How old does a tower, pole or wire need to be before its lifespan is over?
Well, any lineman can tell you when they think the situation is looking risky. Utilities and electrical infrastructure owners use all kinds of systems to monitor and inspect their systems. Accountants and management track plant assets and business plans, using historical data to estimate forecasts to create work plans. Maintenance plans are created to be able to lengthen or extend life spans. Depending on the size of the organization and/or the knowledge available to them, decisions are made. Feedback from the field is usually from inspections.
I am not going to throw rocks at anyone in those roles and let’s face things, nobody gets to drive new cars every year. The point I am trying to make is linemen and women need to be aware of the risks involved with working with everything. Each piece of equipment and everything you do needs to be thoroughly thought out. The people believe that they could postpone maintenance, and things will be fine, are a long way away from the real-time situation.
In Transmission, towers and components are designed well and safety factors were built into the planning, but weather and time exposure are hard to assess. Steel reinforced wire crossings of waterways, hilltops and long spans are rusting, as are the towers and everything else that holds things together. Judging the ground level decay or the metal fatigue measurements of an infrastructure that may be eighty years old, is like judging whether bridges will fall. Overloading and higher levels of environmental stress whittle away at these safety factors.
Distribution overhead is easier to observe but the underground is unseen. The risks of handling things are there and record keeping of each piece should be discussed. Environmental risks of confined spaces for long term medical hazards have only been exposed in the last twenty years.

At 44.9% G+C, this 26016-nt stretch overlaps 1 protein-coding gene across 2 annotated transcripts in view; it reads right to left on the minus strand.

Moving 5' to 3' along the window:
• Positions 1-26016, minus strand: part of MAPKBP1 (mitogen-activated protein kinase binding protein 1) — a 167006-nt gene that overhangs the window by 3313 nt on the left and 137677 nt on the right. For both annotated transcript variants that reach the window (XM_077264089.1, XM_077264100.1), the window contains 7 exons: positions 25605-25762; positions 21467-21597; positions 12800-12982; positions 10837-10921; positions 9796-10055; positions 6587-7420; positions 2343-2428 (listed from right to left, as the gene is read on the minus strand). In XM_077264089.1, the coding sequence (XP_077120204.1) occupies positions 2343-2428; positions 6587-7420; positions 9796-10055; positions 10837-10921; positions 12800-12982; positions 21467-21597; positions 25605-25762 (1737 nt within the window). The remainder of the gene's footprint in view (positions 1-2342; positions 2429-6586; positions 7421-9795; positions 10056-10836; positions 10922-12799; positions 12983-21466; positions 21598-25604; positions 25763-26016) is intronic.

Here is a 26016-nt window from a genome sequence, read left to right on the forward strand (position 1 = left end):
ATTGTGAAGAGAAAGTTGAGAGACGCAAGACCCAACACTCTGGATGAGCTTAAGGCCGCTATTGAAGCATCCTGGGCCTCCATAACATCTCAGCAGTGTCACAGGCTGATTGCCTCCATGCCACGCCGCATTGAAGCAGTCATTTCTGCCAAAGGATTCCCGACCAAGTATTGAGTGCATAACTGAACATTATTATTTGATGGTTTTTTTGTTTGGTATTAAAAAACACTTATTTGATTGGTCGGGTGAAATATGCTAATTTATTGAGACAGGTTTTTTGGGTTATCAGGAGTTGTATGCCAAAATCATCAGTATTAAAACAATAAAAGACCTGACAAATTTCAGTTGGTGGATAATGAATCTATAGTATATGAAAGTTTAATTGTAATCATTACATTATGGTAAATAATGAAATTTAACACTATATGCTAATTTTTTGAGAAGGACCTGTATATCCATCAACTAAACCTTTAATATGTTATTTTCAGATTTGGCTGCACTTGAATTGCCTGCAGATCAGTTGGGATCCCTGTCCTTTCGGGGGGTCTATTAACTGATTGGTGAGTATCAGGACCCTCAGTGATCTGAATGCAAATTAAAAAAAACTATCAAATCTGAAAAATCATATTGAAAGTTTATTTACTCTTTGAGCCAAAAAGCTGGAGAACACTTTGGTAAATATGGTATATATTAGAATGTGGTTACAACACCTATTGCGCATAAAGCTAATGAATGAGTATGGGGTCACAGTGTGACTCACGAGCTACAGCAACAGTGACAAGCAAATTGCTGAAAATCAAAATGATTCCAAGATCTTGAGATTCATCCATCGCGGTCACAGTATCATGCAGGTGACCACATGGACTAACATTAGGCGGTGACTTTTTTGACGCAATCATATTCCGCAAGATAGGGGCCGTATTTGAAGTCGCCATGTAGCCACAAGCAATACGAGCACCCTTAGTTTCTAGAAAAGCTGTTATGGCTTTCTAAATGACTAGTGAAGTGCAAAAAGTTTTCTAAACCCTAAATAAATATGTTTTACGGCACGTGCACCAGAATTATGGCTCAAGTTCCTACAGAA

Let’s be honest, during day-to-day operations or construction our risks are manageable and visible. There is time to create safety plans. Nighttime or inclement weather changes the level of risk. Luckily, failure may have already happened. During storm response, there is janitorial or band aid fixing happening. Grounding and testing protect most dead or cold repairs. Still risks remain from unknown or unexpected movements like trees, motor vehicles or accidental situations.
The last point I want to talk about is our opinion of what risks we are taking. If we overlook our fatigue, experience, level of knowledge, focus or communication, we increase our levels of risk. Teamwork, caring for each other and our families should matter the most. This should be the top priority in weighing our decisions on risk. It is not the same as reading the sign, “wet paint”, then touching it to see how wet. It is more like putting your hand into the fan of your running engine.
Bruce Masse – Trouble Technician